Pre-treatment of the monocytes with metformin before exposure to the spike antigen led to the suppression of glycolysis and mitochondrial respiration within the cells. Simultaneously, metformin pre-treatment was also found to prevent cytokine production in response to S1 exposure.

Further, pre-treatment with metformin led to the inhibition of cytokine release from monocytes following their exposure to wild-type SARS-CoV-2. This indicates that metformin is also able to block the effect of other pro-inflammatory proteins besides the spike protein.

What are the implications?

The current study identifies a possible mechanism responsible for hyperactive cytokine release during the early phase of the innate immune response to the virus. Since active infection with the virus does not occur within monocytes, this inflammation appears to be activated by either the viral spike protein, other structural viral proteins, or viral genomic material.

The exposure of the monocytes to viral proteins may be due to viral antigenemia and/or a result of the direct binding of the virus to macrophages. This S1-monocyte/macrophage recognition may also underlie the local inflammation of muscle tissue that is widely reported following COVID-19 vaccination.

Monocytes have low angiotensin-converting enzyme 2 (ACE2) levels, which is the best-known receptor for the SARS-CoV-2. However, the spike protein also binds to C-type lectins, which are signaling molecules on myeloid cells, as well as to the CD147 receptor that is present at high levels on monocytes and macrophages.

The finding that metformin regulates immunometabolic pathways triggered by SARS-CoV-2 is significant, as it offers a potential therapeutic approach to suppress inflammation in COVID-19. As an inexpensive, safe, and widely available drug, metformin offers an excellent avenue for further investigation.

In summary, the SARS-CoV-2 spike protein induces a pro-inflammatory immunometabolic response in monocytes that can be suppressed by metformin, and metformin likewise suppresses inflammatory responses to live SARS-CoV-2. This has potential implications for the treatment of hyperinflammation during COVID-19.”  

This news article was a review of a preliminary scientific report that had not undergone peer-review at the time of publication. Since its initial publication, the scientific report has now been peer reviewed and accepted for publication in a Scientific Journal. Links to the preliminary and peer-reviewed reports are available in the Sources section at the bottom of this article. View Sources

Journal references:
  • Preliminary scientific report.

    Cory, T. J., Emmons, R. S., Yarbro, J. R., et al. (2021). Metformin Suppresses Monocyte Immunometabolic Activation by SARS-CoV-2 and Spike Protein Subunit 1. bioRxiv preprint. doi:10.1101/2021.05.27.445991. https://www.biorxiv.org/content/10.1101/2021.05.27.445991v1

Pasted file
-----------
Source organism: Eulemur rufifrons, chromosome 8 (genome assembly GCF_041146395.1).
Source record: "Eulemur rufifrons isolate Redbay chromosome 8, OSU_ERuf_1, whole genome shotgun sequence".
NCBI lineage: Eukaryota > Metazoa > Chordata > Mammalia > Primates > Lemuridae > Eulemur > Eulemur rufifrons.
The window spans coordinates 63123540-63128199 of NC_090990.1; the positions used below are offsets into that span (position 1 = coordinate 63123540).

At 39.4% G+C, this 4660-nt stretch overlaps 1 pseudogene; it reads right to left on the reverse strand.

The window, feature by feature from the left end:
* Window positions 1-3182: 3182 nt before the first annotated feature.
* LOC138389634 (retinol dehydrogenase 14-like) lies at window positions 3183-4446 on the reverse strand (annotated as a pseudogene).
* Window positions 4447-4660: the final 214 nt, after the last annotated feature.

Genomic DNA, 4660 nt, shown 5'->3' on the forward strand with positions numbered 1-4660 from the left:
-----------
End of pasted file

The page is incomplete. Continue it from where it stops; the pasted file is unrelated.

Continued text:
• Peer reviewed and published scientific report. Cory, Theodore J., Russell S. Emmons, Johnathan R. Yarbro, Kierstin L. Davis, and Brandt D. Pence. 2021. “Metformin Suppresses Monocyte Immunometabolic Activation by SARS-CoV-2 Spike Protein Subunit 1.” Frontiers in Immunology 12 (November). https://doi.org/10.3389/fimmu.2021.733921https://www.frontiersin.org/articles/10.3389/fimmu.2021.733921/full.

Article Revisions

  • Apr 8 2023 - The preprint preliminary research paper that this article was based upon was accepted for publication in a peer-reviewed Scientific Journal. This article was edited accordingly to include a link to the final peer-reviewed paper, now shown in the sources section.
Dr. Liji Thomas

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Dr. Liji Thomas

Dr. Liji Thomas is an OB-GYN, who graduated from the Government Medical College, University of Calicut, Kerala, in 2001. Liji practiced as a full-time consultant in obstetrics/gynecology in a private hospital for a few years following her graduation. She has counseled hundreds of patients facing issues from pregnancy-related problems and infertility, and has been in charge of over 2,000 deliveries, striving always to achieve a normal delivery rather than operative.

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Comments

  1. Sabrina Vample McRae Sabrina Vample McRae United States says:

    Question.If you have chrones disease and take remicade infusions and already take metformin should you take the shot. I got really sick after taking my 1st shot and when I got better, I broke out with shingles. What should I do.The doctors is hesitant or just don’t know what answer to give.Should I take the 2nd shot? Please help